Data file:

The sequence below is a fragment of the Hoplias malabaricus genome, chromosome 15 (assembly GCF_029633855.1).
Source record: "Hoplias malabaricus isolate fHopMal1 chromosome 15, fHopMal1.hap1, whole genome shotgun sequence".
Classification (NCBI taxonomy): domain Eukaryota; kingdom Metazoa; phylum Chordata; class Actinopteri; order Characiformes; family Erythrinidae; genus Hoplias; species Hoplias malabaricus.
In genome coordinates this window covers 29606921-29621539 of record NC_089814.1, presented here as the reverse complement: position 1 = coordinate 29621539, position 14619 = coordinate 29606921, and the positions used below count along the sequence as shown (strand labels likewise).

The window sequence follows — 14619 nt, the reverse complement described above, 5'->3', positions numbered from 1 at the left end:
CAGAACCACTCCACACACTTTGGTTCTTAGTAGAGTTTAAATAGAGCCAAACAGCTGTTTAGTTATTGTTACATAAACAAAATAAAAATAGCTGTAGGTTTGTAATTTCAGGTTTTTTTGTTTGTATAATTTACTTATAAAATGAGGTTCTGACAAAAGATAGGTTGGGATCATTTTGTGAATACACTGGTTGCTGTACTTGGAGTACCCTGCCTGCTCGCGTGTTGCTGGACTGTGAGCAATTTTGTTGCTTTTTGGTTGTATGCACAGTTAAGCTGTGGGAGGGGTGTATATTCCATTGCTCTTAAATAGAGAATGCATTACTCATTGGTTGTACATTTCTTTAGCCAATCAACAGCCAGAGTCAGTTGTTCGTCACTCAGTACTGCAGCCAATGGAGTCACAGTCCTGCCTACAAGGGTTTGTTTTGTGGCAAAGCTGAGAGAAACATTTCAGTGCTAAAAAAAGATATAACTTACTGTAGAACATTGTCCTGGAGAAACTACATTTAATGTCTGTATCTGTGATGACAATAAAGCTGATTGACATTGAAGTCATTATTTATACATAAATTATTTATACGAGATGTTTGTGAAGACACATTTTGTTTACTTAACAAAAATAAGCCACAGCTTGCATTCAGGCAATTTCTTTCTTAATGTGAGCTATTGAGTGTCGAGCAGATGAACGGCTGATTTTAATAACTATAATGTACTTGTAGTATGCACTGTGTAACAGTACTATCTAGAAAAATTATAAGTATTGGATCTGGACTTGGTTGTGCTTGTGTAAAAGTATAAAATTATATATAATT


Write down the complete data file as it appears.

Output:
The sequence below is a fragment of the Hoplias malabaricus genome, chromosome 15 (assembly GCF_029633855.1).
Source record: "Hoplias malabaricus isolate fHopMal1 chromosome 15, fHopMal1.hap1, whole genome shotgun sequence".
Classification (NCBI taxonomy): domain Eukaryota; kingdom Metazoa; phylum Chordata; class Actinopteri; order Characiformes; family Erythrinidae; genus Hoplias; species Hoplias malabaricus.
In genome coordinates this window covers 29606921-29621539 of record NC_089814.1, presented here as the reverse complement: position 1 = coordinate 29621539, position 14619 = coordinate 29606921, and the positions used below count along the sequence as shown (strand labels likewise).

The window sequence follows — 14619 nt, the reverse complement described above, 5'->3', positions numbered from 1 at the left end:
CAGAACCACTCCACACACTTTGGTTCTTAGTAGAGTTTAAATAGAGCCAAACAGCTGTTTAGTTATTGTTACATAAACAAAATAAAAATAGCTGTAGGTTTGTAATTTCAGGTTTTTTTGTTTGTATAATTTACTTATAAAATGAGGTTCTGACAAAAGATAGGTTGGGATCATTTTGTGAATACACTGGTTGCTGTACTTGGAGTACCCTGCCTGCTCGCGTGTTGCTGGACTGTGAGCAATTTTGTTGCTTTTTGGTTGTATGCACAGTTAAGCTGTGGGAGGGGTGTATATTCCATTGCTCTTAAATAGAGAATGCATTACTCATTGGTTGTACATTTCTTTAGCCAATCAACAGCCAGAGTCAGTTGTTCGTCACTCAGTACTGCAGCCAATGGAGTCACAGTCCTGCCTACAAGGGTTTGTTTTGTGGCAAAGCTGAGAGAAACATTTCAGTGCTAAAAAAAGATATAACTTACTGTAGAACATTGTCCTGGAGAAACTACATTTAATGTCTGTATCTGTGATGACAATAAAGCTGATTGACATTGAAGTCATTATTTATACATAAATTATTTATACGAGATGTTTGTGAAGACACATTTTGTTTACTTAACAAAAATAAGCCACAGCTTGCATTCAGGCAATTTCTTTCTTAATGTGAGCTATTGAGTGTCGAGCAGATGAACGGCTGATTTTAATAACTATAATGTACTTGTAGTATGCACTGTGTAACAGTACTATCTAGAAAAATTATAAGTATTGGATCTGGACTTGGTTGTGCTTGTGTAAAAGTATAAAATTATATATAATT